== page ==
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I like Boyd Rice. I like Brian M. Clark’s biography of Boyd Rice, which I reviewed on Heathen Harvest.

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I am already moooost of the way to liking anything with a title as clever as Entartete Kunts, a book on underground metal and punk art that I talked about for Heathen Harvest. That cover is really dope, isn’t it?

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The Humans is a superb, over-the-top, psychedelic collision of great things featuring art by Tom Neely, one of my favorite comics artists working right now. The pitch is simple: Planet of the Apes meets vintage 70s biker film. I ranted quite a bit about how you need to read this comic over at Nine Circles.
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Yes, you do want to know more about a comics tribute to Celtic Frost, because those are an insane series of words in combination with one another. Read my review of Morbid Tales! A Tribute to Celtic Frost on Nine Circles.

Walpurgisnacht Pregame with Kevin Geeks Out About the Devil 4/28

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April’s installment of Kevin Geeks Out is delving into the many faces of Old Nick, the Adversary, the Lord of this World: THE DEVIL! On Thursday April 28 at 9:30pm at Brooklyn’s Nitehawk Cinema, I’ll be joining comedian Kevin Maher and filmmaker Paul Murphy for a look at the Satanic Panic, feminist witches, on-screen devils, and the beliefs and rituals of modern-day Satanists.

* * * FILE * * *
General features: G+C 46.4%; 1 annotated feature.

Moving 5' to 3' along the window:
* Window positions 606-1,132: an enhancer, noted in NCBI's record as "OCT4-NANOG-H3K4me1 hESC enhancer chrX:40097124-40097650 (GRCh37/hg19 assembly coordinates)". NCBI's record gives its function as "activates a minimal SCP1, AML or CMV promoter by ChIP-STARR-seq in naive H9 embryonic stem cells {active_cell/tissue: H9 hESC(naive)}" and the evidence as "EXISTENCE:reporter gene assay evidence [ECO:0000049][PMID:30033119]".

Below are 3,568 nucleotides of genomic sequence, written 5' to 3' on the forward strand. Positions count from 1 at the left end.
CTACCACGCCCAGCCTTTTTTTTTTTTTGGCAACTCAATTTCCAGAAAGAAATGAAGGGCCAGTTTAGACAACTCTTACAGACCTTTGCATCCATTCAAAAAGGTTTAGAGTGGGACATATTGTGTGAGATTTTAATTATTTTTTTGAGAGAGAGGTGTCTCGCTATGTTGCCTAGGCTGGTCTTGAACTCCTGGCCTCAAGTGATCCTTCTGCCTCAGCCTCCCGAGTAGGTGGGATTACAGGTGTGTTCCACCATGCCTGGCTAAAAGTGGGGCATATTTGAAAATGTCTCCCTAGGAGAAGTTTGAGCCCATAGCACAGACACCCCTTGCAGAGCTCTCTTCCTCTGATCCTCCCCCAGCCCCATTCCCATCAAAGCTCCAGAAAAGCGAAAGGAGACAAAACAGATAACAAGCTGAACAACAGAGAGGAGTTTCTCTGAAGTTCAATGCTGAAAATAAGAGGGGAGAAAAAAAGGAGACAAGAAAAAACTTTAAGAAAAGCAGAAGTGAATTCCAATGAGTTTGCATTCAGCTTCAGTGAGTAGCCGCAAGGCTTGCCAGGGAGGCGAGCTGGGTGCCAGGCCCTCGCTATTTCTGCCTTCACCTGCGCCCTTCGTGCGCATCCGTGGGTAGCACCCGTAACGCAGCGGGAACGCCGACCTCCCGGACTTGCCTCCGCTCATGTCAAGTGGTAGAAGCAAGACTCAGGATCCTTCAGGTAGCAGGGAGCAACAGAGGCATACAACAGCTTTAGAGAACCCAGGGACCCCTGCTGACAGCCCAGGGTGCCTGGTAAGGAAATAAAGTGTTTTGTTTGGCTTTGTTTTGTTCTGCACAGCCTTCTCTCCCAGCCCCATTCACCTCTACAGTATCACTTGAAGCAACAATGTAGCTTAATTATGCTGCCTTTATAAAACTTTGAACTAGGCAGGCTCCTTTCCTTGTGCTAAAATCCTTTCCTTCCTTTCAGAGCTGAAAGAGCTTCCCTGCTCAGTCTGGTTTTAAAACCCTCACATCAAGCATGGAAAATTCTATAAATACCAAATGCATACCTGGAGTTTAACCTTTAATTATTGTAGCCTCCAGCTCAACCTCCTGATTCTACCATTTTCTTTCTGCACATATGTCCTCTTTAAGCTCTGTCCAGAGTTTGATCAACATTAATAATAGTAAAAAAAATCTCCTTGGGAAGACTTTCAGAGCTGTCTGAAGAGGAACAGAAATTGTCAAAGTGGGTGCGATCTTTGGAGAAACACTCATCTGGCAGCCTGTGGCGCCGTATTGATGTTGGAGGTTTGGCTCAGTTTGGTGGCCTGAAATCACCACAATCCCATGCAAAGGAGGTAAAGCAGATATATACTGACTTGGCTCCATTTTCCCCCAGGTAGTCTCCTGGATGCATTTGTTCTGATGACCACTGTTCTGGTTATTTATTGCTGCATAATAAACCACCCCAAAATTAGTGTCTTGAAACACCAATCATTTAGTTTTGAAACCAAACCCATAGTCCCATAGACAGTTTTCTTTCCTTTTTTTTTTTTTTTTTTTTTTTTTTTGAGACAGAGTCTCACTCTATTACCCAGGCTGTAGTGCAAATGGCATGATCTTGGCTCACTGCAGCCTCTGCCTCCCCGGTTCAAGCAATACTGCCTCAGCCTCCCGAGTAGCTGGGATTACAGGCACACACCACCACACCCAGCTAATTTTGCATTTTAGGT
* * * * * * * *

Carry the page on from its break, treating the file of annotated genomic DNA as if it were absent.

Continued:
Trailers: KEVIN GEEKS OUT ABOUT THE DEVIL (Kevin Geeks Out) from Nitehawk Cinema on Vimeo.

I’m thrilled and honored to have the participation of The Satanic Temple in this program, and will have the opportunity to interview TST co-founder Lucien Greaves live on stage.

Don’t miss out–purchase tickets here!

Around the Web: Feral House’s Finest, a Poetic Lady Spy, and Cradle of Filth Madness

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In “bucket list” news, I spoke to two of my favorite intellects of the American underground in February. Feral House founder Adam Parfrey chatted with me about his history in publishing, his instincts about what makes a compelling book, and how the current social climate might be creating the most frightening atmosphere yet for advocates of free speech. Read the interview on Heathen Harvest here.